Mr. President, Senate Majority Leader McConnell, and Speaker of the House Ryan,
I was thinking about you the other week. It was on the occasion of the Santa Fe High School shooting. You know, the one where 10 people were killed and 13 wounded. Or, perhaps, you don’t recall it. After all, with almost 100 firearm fatalities per day in America, I’m sure that they all start to blend together.
Events like this must be an enormous distraction from the important work you do. I’m sure you want to talk about legislation like H.R. 4009, authorizing a parking facility to be built at the Smithsonian National Zoo, or the 70+ times you have tried unsuccessfully to kill the Affordable Care Act, or the decision to invoke tariffs to ensure that we have adequate supplies of steel and aluminum in the event of war with Canada. Instead, you were called upon to comment on yet another firearm mass killing—it must be so frustrating.
Fortunately, Title 4, Chapter 1, of the United States Code may provide relief! Let me explain.
I’ve observed that whenever there is a firearm related mass murder, you immediately provide a pro forma response through interviews and social media. They are always variations on the same theme.
From President Trump after the shooting in Parkland, Florida, “My prayers and condolences to the families of the victims of the terrible Florida shooting. No child, teacher or anyone else should ever feel unsafe in an American school.”
From Senator McConnell after the slaying of 58 people in Las Vegas, Nevada, “Keeping #LasVegas in our thoughts this morning after the horrific news.”
From Speaker Ryan after 49 people were killed in Orlando, Florida, “We pray for those brutally attacked in Orlando. While we must learn more about the attacker, the victims & families will not be forgotten.”
But we all know that you have no intention of actually doing anything that would address the tragic deaths of so many of our citizens. So, it’s a waste of your valuable time to keep having to pretend that you care. That’s where Title 4 comes in. This statute defines what constitutes the flag of the United States. What I propose is that you amend this statute to make an addition to the stars and stripes of the current flag. More specifically, I suggest that you change the official flag to include placement of the words “thoughts and prayers” as seen in the example above.
Think about it. Once this change is made you no longer need to go through the motions of acting like you give a damn. The words “thoughts and prayers” on the flag will be a constant reminder to the citizenry of this fine country that our leaders feel sad when mothers, fathers, sons and daughters are killed because of the wide availability of firearms. Once this amendment is passed, when you get a question about the most recent shooting at a school or church or concert or nightclub or movie theater you can respond by just touching the flag on your lapel pin with an empathetic look for your constituency.
Those pesky little bullets. They are not only an irritant, but also keep you from focusing on ways to balance the budget and make our government more efficient. Under your leadership, our National Debt has increased to $21 trillion for the first time in history, with an additional $1.3 trillion expected as part of last year’s Tax Reform. Because you are the party of fiscal conservatism, I’m certain you are searching for some savings in the federal budget.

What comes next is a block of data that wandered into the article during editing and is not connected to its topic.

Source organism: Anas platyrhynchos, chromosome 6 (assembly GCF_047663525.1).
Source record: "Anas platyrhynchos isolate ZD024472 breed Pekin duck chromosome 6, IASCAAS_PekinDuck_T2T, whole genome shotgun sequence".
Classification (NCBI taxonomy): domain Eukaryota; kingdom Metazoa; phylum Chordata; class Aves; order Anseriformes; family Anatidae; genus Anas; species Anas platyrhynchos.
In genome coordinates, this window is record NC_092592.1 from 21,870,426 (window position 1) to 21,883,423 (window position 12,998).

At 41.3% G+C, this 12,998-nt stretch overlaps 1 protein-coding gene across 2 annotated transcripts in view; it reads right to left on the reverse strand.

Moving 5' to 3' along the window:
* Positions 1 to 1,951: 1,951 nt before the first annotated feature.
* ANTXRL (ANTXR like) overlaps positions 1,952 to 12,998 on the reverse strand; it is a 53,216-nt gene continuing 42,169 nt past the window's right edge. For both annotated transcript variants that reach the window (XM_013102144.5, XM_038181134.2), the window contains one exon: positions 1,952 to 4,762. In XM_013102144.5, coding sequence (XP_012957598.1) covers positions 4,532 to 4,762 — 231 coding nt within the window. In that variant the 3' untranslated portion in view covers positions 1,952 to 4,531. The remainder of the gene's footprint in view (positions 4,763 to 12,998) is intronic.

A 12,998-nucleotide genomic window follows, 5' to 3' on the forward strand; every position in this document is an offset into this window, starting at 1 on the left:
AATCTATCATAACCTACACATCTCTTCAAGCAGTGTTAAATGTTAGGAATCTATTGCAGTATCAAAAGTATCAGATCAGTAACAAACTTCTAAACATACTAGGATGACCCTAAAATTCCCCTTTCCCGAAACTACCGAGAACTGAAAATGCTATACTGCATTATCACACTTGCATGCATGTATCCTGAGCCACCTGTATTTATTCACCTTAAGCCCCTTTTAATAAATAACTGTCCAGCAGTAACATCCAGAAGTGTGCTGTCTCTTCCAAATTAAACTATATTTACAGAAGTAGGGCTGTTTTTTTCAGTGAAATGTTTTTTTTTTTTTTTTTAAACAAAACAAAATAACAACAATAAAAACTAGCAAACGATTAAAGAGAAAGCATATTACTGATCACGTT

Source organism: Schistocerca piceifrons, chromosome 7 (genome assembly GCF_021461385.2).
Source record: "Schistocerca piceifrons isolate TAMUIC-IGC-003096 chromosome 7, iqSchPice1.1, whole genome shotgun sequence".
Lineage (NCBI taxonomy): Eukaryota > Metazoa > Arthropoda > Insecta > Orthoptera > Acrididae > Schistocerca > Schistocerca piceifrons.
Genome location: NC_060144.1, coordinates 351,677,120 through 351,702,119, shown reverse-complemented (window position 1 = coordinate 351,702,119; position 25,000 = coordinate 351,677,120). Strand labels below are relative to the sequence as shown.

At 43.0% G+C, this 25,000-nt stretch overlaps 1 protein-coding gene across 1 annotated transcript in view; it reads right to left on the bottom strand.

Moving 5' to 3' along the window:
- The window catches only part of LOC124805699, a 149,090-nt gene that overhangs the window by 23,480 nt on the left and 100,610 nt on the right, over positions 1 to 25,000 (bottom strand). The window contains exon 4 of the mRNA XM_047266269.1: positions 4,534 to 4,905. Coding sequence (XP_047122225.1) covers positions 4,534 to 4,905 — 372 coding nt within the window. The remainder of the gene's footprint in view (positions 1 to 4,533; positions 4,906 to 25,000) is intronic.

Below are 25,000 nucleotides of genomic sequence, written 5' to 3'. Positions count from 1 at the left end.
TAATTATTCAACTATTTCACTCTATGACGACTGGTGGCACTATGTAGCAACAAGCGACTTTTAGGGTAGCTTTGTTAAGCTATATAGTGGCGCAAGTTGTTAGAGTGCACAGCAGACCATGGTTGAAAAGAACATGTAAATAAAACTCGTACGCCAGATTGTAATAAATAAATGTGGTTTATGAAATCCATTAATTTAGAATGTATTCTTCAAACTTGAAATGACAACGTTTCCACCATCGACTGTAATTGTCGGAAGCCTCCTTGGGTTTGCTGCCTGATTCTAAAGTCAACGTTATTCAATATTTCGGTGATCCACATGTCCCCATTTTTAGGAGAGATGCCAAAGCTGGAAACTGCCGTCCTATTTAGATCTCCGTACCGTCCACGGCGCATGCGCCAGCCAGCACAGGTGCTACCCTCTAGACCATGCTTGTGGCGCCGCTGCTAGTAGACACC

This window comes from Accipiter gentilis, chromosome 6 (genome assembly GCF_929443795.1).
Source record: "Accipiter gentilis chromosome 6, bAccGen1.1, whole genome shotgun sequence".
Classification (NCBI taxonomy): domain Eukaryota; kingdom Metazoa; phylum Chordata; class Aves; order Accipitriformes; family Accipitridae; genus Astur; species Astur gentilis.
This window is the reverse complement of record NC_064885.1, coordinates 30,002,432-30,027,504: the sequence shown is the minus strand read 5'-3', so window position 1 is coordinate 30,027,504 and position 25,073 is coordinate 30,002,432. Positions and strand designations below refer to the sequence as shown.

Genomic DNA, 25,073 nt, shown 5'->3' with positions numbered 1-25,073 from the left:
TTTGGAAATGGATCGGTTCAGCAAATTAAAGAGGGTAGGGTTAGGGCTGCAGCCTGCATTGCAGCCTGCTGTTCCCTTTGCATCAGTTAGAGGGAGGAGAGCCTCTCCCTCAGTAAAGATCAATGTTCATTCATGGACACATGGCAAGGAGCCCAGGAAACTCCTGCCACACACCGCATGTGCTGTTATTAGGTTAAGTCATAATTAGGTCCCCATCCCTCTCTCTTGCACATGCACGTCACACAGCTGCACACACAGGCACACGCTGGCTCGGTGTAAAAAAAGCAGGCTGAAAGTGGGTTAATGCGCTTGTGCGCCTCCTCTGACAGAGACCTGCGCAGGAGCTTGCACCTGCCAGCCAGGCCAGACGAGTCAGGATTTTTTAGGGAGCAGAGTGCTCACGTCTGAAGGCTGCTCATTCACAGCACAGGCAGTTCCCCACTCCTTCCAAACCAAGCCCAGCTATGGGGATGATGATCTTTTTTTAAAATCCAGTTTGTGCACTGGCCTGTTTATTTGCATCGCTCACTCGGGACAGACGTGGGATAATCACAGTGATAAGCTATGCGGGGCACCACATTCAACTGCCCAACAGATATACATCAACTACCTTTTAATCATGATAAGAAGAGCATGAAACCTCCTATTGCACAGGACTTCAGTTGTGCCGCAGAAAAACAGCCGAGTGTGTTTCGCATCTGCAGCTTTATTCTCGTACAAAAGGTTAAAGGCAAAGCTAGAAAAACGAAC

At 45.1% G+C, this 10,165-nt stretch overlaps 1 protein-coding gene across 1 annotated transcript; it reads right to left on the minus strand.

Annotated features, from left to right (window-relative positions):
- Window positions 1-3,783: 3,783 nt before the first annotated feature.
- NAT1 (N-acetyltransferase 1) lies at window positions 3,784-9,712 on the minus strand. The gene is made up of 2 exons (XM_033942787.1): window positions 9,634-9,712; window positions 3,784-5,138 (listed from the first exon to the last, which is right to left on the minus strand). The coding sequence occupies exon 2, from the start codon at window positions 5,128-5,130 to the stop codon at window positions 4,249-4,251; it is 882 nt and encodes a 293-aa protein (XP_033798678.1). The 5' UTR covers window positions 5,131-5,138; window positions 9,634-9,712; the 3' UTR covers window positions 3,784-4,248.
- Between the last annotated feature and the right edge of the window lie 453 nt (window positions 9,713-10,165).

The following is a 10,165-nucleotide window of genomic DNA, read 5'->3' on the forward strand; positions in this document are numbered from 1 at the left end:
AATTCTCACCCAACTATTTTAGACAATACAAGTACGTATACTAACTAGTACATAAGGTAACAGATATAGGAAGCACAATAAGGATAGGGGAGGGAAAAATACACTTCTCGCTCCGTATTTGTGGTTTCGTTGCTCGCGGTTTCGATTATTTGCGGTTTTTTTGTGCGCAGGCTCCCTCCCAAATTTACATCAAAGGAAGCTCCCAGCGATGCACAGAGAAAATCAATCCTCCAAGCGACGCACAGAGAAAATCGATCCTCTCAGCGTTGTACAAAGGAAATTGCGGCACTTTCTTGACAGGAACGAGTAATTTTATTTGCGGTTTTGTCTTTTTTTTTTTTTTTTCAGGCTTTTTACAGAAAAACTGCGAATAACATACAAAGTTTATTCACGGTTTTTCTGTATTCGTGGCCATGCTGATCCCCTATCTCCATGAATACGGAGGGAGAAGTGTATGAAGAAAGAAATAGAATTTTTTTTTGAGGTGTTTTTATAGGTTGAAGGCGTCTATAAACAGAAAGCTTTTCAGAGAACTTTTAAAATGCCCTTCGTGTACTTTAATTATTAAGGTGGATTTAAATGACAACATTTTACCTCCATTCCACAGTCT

Title 4 may also provide an opportunity here. In addition to codifying the appearance of our flag, Title 4 also prescribes its methods of display. Most notably, it provides, “The flag, when flown at half-staff, should be first hoisted to the peak for an instant and then lowered to the half-staff position.”
According to a GSA report from 2014, the federal government owns more than 300,000 federal buildings and leases an additional 500,000 buildings and other structures. Let’s assume that each has at least one flag pole.
I’ve spent a bit of time researching the height of flagpoles used at government buildings. In general, they range from 25 to 50 feet. Some have electric winches to raise flags to the top of the staff, but most rely on manual power. Again, for sake of argument, let’s assume that it takes on average of five minutes to raise, halt briefly, and lower a flag to half-staff. Multiply that by 800,000 flagpoles and you get almost 67,000 hours per day!
By now you’re asking why I am highlighting this calculation? Well, here’s my thinking. Whenever there is a mass shooting in this country (defined as 4 or more deaths), flags are generally lowered to half-staff. Last year there were 346 mass shootings; the year before, 384. Although it is true that not every mass shooting is recognized in this fashion, given their increasing occurrence, we are rapidly reaching the point where our flags are almost continuously at half-staff.
Thus, my second recommendation is that we amend Title 4 to provide that the flag may only be flown at half-staff. By my calculations, this would result in an annual savings of more than 24,000,000 hours per year. Note that this figure is likely conservative as it does not reflect the city and state buildings that also fly the American flag. You want better government efficiency, this is an easy place to start. Think about all the things you could do with an additional 24,000,000 hours!
It might even give you time to watch this: